MTN, Etisalat ask court to dismiss subscribers’ suit
Telecommunications companies, MTN Nigeria Communications Limited and Etisalat Nigeria, have asked a Federal High Court in Lagos to dismiss a suit filed against them by aggrieved subscribers whose lines were allegedly wrongfully deactivated.
Airtel Nigeria and Globacom Nigeria are also joined as defendants in the suit filed as a class action by two Lagos-based lawyers, Ayodeji Olorunkunle and Oluyinka Oyeniji and seven others.
The plaintiffs sued for the enforcement of their fundamental rights preserved by sections 34, 37, 42 and 44 of the 1999 Constitution.
They are seeking a declaration that the defendants had mutilated their social status by not only wrongfully deactivating their lines but by also leaving voice prompts for callers, stating that “their lines have been barred due to incomplete information.”
The aggrieved subscribers also accused the telecoms companies of “trading in their phone numbers (without their consent) and relaying their bio data to marketing companies,” which inundate them with unsolicited calls and text messages.
They are seeking, among other reliefs, an order of the court mandating the telecoms companies to reactivate and restore their lines to them and to compensate each of them and other members of their class with N1m each.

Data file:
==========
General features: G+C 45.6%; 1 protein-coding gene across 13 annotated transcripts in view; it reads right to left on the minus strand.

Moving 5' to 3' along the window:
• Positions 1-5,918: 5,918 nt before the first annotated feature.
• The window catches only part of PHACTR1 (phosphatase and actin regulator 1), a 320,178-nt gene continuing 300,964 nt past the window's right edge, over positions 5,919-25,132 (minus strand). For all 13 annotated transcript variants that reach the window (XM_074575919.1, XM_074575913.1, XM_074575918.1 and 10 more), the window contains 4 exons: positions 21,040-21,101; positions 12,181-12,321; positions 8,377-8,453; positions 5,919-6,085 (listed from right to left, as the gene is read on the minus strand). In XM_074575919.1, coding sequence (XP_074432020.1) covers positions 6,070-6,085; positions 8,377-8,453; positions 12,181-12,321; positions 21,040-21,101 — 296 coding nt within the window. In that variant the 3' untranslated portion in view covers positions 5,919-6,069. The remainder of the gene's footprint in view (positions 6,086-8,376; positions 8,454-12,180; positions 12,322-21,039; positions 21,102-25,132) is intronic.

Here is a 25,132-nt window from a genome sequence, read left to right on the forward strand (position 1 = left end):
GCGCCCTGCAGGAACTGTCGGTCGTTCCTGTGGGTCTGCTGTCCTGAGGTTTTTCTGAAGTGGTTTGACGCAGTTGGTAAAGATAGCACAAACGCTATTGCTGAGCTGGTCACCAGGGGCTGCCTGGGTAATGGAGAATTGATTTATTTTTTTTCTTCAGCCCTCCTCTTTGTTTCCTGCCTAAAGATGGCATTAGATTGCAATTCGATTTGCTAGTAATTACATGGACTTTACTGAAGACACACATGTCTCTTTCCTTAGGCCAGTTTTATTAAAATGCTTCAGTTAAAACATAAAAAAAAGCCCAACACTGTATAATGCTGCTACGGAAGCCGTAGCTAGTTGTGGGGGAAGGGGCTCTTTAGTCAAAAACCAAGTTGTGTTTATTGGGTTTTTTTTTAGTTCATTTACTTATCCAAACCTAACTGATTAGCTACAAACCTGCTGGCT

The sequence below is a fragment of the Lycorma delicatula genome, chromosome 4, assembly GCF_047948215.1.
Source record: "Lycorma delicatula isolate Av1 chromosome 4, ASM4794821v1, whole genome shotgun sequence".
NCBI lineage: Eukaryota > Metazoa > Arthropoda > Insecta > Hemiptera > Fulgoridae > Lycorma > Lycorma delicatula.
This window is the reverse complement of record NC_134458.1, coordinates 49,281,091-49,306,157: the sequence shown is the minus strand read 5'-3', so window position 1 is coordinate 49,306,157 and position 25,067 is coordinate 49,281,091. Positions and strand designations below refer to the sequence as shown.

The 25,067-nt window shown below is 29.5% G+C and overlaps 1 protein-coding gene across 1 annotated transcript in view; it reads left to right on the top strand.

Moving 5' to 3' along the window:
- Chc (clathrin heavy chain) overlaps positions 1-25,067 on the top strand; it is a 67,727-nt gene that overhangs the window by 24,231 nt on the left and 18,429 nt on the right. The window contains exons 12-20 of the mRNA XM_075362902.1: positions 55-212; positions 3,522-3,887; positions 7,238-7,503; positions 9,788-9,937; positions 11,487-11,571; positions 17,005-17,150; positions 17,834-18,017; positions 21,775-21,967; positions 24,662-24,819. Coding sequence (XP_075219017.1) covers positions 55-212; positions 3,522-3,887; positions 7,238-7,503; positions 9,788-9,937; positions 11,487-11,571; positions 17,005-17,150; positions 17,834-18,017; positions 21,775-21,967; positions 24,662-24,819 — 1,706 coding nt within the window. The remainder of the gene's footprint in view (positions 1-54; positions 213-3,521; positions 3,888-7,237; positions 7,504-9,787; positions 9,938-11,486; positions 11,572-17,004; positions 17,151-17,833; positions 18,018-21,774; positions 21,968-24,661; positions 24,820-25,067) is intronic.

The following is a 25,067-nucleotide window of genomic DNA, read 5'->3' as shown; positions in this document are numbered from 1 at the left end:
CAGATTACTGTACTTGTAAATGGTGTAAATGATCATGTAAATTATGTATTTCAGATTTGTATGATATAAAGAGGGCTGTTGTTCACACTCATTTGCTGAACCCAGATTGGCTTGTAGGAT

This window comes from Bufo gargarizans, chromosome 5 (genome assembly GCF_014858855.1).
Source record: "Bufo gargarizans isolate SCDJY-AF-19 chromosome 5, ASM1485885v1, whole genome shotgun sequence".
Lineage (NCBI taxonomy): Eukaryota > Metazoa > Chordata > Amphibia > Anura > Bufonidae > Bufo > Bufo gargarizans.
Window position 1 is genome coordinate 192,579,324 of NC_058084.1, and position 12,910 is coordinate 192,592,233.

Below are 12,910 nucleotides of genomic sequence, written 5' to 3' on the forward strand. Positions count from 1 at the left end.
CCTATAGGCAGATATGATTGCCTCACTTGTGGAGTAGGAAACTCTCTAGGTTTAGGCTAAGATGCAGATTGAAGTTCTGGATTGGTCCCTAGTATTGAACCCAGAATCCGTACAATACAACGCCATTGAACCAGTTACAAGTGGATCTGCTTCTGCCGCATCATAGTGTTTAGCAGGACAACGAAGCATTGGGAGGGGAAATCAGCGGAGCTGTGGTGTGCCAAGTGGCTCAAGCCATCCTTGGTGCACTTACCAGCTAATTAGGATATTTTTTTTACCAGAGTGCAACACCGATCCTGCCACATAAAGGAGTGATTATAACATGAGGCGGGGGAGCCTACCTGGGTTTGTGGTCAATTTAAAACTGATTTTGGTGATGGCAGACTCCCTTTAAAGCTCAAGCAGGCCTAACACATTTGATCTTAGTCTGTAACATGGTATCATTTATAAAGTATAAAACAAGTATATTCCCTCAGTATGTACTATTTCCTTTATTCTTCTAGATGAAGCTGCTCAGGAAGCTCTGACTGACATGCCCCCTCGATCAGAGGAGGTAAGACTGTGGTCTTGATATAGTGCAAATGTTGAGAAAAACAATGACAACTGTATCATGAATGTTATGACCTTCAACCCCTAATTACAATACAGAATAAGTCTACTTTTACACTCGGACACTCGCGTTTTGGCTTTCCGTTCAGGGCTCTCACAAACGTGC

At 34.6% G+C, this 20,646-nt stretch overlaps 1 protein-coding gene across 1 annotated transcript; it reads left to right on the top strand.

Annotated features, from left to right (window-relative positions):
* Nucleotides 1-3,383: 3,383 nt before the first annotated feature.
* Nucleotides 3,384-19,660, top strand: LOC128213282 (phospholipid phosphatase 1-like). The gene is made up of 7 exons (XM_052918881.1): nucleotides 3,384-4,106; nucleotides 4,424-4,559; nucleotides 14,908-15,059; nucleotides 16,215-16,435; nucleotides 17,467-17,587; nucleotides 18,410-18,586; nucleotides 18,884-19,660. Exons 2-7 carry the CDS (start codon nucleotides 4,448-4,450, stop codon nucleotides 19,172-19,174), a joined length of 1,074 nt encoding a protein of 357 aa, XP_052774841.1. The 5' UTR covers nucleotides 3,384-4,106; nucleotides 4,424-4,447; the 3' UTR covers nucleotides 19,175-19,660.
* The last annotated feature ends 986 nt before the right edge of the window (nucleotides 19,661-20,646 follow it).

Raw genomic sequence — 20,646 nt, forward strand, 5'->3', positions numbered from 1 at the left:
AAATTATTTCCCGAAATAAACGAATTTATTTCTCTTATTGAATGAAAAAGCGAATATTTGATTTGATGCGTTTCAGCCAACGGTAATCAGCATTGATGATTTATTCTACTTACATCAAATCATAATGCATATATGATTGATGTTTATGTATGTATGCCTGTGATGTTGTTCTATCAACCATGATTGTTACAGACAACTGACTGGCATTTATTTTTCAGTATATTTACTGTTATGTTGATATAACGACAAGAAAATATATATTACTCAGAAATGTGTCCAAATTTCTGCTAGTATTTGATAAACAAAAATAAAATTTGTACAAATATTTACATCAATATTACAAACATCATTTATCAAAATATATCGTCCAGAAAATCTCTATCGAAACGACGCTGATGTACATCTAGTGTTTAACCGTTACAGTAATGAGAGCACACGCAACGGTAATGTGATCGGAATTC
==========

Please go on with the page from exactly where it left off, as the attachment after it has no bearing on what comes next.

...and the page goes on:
They also want the court to perpetually restrain the telecoms companies from further trading in their lines by giving their bio data to marketing companies, which place and send unwanted calls and text messages to them.
Besides, the aggrieved subscribers are also seeking published apology in five national dailies to run for one week, in addition to a claim of N10m, being the cost of filing the suit.
But MTN, in its preliminary objection, urged the court to dismiss the plaintiff’s suit for non-compliance with Order IV Rule 1 of the fundamental human rights enforcement action which stipulates that such an application must be heard within seven days of its filing.
Counsel for MTN, Ike Imo, also argued that the subscribers failed to establish in their affidavit that MTM indeed breached their rights, as they claimed.
In its counter-affidavit, MTN claimed that its decision to deactivate certain lines followed an instruction given to it by the Nigerian Communications Commission to disconnect all phone lines which were not accurately registered.
Etisalat also described the suit as an abuse of court processes.
Source: Punch 26 November 2015